The Investment Climate Surveys (ICS) were conducted by the World Bank and its partners across all geographic regions and covered firms of all sizes in many industries. The ICS collected a wide array of qualitative and quantitative information through face-to-face interviews with managers and owners regarding the investment climate in their country and the productivity of their firms. Topics covered in the ICS included the obstacles to doing business, infrastructure, finance, labor, corruption and regulation, contract enforcement, law and order, innovation and technology, and firm productivity. Taken together, the qualitative and quantitative data helped connect a country’s investment climate characteristics with firm productivity and performance.
Firm-level surveys have been administered since 1998 by different units within the World Bank. Since 2005-06, most data collection efforts have been centralized within the Enterprise Analysis Unit (FPDEA). Enterprise Surveys, a replacement for Investment Climate Surveys, are now conducted by the Enterprise Analysis Unit.
Serbia Investment Climate Survey was conducted in May 2003. It covered 408 firms in manufacturing, services, retail/whole sales, agriculture, and construction sectors.
After the assassination of Serbian Prime Minister Zoran Djindjic in March 2003, the situation in the country deteriorated into a stalemate in Parliament, disintegration of the ruling coalition and collapse of the government. New parliamentary elections took place in December 2003.
The survey was undertaken in the aftermath of the assassination of Prime Minister at a time when the country was experiencing a great deal of uncertainty, so the survey results must be viewed in this light.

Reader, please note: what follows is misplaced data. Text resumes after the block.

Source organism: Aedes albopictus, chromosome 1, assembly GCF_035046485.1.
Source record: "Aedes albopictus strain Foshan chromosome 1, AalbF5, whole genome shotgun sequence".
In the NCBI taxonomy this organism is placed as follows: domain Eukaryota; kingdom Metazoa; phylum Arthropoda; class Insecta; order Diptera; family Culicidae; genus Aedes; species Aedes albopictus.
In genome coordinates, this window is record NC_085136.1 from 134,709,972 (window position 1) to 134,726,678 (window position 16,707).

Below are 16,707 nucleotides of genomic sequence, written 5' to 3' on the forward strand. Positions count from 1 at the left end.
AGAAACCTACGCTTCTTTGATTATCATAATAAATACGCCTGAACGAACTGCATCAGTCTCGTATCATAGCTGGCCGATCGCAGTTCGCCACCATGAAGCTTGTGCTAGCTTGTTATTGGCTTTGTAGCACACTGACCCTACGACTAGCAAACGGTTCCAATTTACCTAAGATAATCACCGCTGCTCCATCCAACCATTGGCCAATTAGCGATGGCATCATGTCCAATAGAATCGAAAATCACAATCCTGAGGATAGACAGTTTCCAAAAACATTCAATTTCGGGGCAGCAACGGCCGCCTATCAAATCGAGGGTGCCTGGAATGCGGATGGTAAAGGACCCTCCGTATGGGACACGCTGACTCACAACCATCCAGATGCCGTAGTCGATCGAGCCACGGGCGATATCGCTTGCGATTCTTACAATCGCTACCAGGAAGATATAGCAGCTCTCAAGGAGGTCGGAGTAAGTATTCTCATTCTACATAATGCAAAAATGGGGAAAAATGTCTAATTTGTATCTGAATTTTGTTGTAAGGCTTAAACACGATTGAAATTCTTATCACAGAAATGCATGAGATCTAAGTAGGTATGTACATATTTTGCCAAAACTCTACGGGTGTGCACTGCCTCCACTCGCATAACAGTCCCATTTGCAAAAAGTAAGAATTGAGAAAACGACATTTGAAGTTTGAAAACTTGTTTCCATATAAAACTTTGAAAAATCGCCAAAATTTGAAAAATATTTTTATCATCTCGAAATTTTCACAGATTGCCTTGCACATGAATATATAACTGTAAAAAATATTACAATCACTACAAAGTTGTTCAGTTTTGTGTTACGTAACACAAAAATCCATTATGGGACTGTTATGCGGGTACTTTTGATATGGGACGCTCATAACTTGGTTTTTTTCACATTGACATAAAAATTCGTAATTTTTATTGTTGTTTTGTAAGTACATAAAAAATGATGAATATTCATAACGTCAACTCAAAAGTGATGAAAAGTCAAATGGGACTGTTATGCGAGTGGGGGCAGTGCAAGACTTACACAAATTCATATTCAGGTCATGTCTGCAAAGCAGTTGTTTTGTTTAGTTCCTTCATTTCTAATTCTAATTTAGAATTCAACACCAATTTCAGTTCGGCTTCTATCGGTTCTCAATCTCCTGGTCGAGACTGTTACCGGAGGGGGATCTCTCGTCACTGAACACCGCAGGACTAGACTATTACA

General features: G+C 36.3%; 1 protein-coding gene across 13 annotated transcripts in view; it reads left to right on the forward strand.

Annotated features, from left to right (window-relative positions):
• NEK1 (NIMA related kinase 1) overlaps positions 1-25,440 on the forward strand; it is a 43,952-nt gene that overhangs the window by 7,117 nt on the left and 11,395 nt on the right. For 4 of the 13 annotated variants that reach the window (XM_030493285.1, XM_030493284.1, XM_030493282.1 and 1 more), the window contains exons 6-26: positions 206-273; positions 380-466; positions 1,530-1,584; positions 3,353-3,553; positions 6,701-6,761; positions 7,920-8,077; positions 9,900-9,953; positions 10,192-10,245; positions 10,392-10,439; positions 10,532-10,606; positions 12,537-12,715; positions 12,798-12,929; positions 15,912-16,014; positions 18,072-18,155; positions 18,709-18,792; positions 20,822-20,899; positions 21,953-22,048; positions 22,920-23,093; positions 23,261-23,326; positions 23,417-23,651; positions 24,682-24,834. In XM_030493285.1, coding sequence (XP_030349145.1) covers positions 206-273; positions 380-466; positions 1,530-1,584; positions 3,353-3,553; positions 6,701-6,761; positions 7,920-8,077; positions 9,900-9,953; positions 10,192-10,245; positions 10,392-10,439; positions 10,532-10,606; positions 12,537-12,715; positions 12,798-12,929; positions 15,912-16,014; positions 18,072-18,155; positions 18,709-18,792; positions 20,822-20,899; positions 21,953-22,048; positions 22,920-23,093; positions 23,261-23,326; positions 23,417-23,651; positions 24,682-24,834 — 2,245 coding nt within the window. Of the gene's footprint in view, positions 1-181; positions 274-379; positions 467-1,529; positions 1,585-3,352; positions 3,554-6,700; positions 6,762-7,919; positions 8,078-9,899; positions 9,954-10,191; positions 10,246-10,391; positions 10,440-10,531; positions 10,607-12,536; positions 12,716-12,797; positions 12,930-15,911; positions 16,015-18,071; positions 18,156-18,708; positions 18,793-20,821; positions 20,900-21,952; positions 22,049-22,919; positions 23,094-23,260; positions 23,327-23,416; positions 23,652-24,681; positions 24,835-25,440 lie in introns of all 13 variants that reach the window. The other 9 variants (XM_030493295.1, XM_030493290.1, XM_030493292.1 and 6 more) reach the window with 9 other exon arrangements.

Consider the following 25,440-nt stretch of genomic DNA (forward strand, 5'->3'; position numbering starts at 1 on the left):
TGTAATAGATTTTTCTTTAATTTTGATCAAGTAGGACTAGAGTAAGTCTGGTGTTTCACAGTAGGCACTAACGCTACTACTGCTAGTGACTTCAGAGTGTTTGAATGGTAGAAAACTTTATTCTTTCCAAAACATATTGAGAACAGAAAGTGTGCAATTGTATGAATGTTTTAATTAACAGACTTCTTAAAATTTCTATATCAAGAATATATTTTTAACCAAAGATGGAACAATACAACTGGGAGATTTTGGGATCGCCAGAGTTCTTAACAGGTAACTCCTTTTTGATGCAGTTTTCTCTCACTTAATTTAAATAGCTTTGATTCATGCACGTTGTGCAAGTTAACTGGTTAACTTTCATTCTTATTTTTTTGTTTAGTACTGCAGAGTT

Kind of data
Sample survey data [ssd]
Producers and sponsors
Dates of collection
Mode of data collection
The current survey instrument is available:
- Investment Climate Survey Questionnaire.
The survey has 11 sections:
1) General information about the firm: ownership, activities, and location;
2) Sales and supplies: imports and exports, supply and demand conditions, and competition;
3) Investment climate constraints: evaluation of general obstacles;
4) Infrastructure and services: power, water, transport, computers, and business services;
5) Finance: sources of finance, terms of finance, financial services, auditing, and land ownership;
6) Labor relations: worker skills, status and training, skill availability, over-employment, unionization, and strikes;
7) Business-government relations: quality of public services, consistency of policy and administration, customs processing, regulatory compliance costs (management time, delays, bribes);
8) Conflict resolution/legal environment: confidence in legal system and resolution of credit disputes;
9) Crime: security costs, cost of crimes, and use and performance of police services;
10) Capacity, innovation, and learning: utilization, new products, planning horizon, sources of technology, worker and management education, and experience;
11) Productivity information: employment level, and balance sheet information (including income, main costs and assets).
Confidentiality of the survey respondents and the sensitive information they provide is necessary to ensure the greatest degree of survey participation, integrity and confidence in the quality of the data. Surveys are usually carried out in cooperation with business organizations and government agencies promoting job creation and economic growth, but confidentiality is never compromised.
Firm-level data is available to the public free-of-charge. In order to access the data, users must agree to abide by a strict confidentiality agreement available through Enterprise Analysis Unit website by clicking on "External users register here" at https://www.enterprisesurveys.org/Portal
Where necessary please site the source as "Enterprise Analysis Unit - World Bank Group https://www.enterprisesurveys.org"
Disclaimer and copyrights
The user of the data acknowledges that the original collector of the data, the authorized distributor of the data, and the relevant funding agency bear no responsibility for use of the data or for interpretations or inferences based upon such uses.